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Forest Products Laboratory
One Gifford Pinchot Drive
Madison, WI 53726-2398
Phone: (608) 231-9200
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You are here: FPL Home  / Research  / Research Emphasis Areas  / Nanotechnology  / Research Highlights

26 Research Highlights - Nanotechnology

 
Publication Year: 2016
Blown film extrusion of completely biobased poly(lactic acid) and cellulose nanocrystal polymer composites.  Sonal Karkhanis and Anna Kace Marra, Michigan State University.
Highlight ID: 654
FPL<>Renewable, Biodegradable Polylactic Acid-Cellulose Nanocrystal Composites for Packaging Applications

Packaging research conducted at the Forest Products Laboratory is aimed at developing fully biobased composites containing cellulose nanomaterials for packaging applications. Cellulose nanomaterials exhibit a number of interesting properties and have ...
Forest Products Laboratory (FPL) and Oak Ridge National Laboratory (ORNL) researchers who performed small angle neutron scattering (SANS) experiments to study the effects of chemical modifications and moisture on the wood nanostructure at the ORNL High Flux Isotope Reactor Bio-SANS beamline. From left to right, Joseph Jakes (FPL), Nayomi Plaza (FPL), Shou Qian (ORNL), and Venky Pingali (ORNL). Joseph Jakes, U.S. Department of Agriculture Forest Service.
Highlight ID: 664
Improving Moisture Durability of Forest Products Using Small-angle Neutron Scattering

Moisture is the underlying cause of numerous durability issues in forest products, including decay, lack of dimensional stability, and fastener corrosion. An improved understanding of where and how water is absorbed in wood nanostructure will acceler ...
Researchers are developing improved methods for processing cellulose nanofibrils. Rob Sabo, U.S. Department of Agriculture Forest Service.
Highlight ID: 653
Improving the Hydrolysis and Fibrillation of Wood Into Cellulose Nanomaterials

Cellulose nanomaterials have been receiving an increasing amount of interest from both the scientific and industrial communities because of their interesting properties, including good strength, absorbency, and optical properties, such as transparenc ...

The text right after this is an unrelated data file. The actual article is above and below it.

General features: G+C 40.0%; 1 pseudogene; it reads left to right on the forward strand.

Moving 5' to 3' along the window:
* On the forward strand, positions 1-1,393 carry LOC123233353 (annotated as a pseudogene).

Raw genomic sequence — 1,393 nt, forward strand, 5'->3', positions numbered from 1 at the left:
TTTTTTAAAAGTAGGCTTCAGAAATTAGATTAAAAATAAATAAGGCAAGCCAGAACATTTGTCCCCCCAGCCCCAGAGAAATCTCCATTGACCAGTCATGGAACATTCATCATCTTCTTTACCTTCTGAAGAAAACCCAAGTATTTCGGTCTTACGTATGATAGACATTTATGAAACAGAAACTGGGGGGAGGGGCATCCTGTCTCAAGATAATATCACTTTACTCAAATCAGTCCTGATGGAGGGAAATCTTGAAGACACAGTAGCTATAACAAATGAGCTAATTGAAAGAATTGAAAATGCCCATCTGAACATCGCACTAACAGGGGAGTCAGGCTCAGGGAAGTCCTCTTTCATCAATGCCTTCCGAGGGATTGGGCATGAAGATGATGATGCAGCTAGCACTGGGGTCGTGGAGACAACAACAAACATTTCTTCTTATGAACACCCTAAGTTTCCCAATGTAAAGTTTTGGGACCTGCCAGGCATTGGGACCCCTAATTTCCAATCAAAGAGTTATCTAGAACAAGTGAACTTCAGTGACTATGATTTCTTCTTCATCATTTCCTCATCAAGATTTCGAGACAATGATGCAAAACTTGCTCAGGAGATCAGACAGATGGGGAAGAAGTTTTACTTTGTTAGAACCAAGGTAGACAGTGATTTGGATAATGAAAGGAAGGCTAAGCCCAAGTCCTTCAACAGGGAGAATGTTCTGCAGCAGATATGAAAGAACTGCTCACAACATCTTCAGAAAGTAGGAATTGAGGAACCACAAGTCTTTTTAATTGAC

Chemical modification can make cellulose nanocrystals compatible with polymer resins and thermoplastics. Greg Scheunaman, U.S. Department of Agriculture Forest Service.
Highlight ID: 660
Site-Selective Surface Modification of Cellulose Nanocrystals

Forest Service researchers The hydrophilic surfaces of cellulose nanocrystals are synthetically converted to highly reactive functional groups. ...
 
Publication Year: 2015
Cellulose nanofibril-based electronics after 60 days of degradation test; fungus fully covers the film. USDA Forest Service
Highlight ID: 605
Biodegradable Computer Chips Made From Wood

The current consumable materials used in the electronics industry are neither recyclable nor sustainable. To reduce the use of expensive materials for electronics and to better protect the environment, recyclable and sustainable materials need to be ...
Sequential vacuum treatment of southern pine with naturally occurring cellulose nanocrystals followed by biocide demonstrated penetration of wood before agglomeration occurred (left), but reversing the treatment sequence resulted in agglomeration on the surface of southern pine (right). USDA Forest Service
Highlight ID: 602
Cellulose Nanocrystals Chemically Entrap Biocide in Wood

Forest Service scientists evaluated naturally occurring cellulose nanocrystals (CNC) that are reported to have unique chemical properties and impart high strength were evaluated for the potential to improve durability of wood. CNC were shown to penet ...
Scanning electron image of cellulose nanocrystals coordinated to the surface of an epoxy particle. Natalie Girouard, Georgia Institute of Technology
Highlight ID: 614
Discovery of Cellulose Nanocrystals as Pot-life Stabilizers for Epoxy Coatings

Waterborne epoxy coatings are high-value, sought-after environmentally friendly products in the coating industry mostly due to their ease of use, performance and low maintenance. Waterborne epoxy coatings are part of a $56 to 64 billion industry. Add ...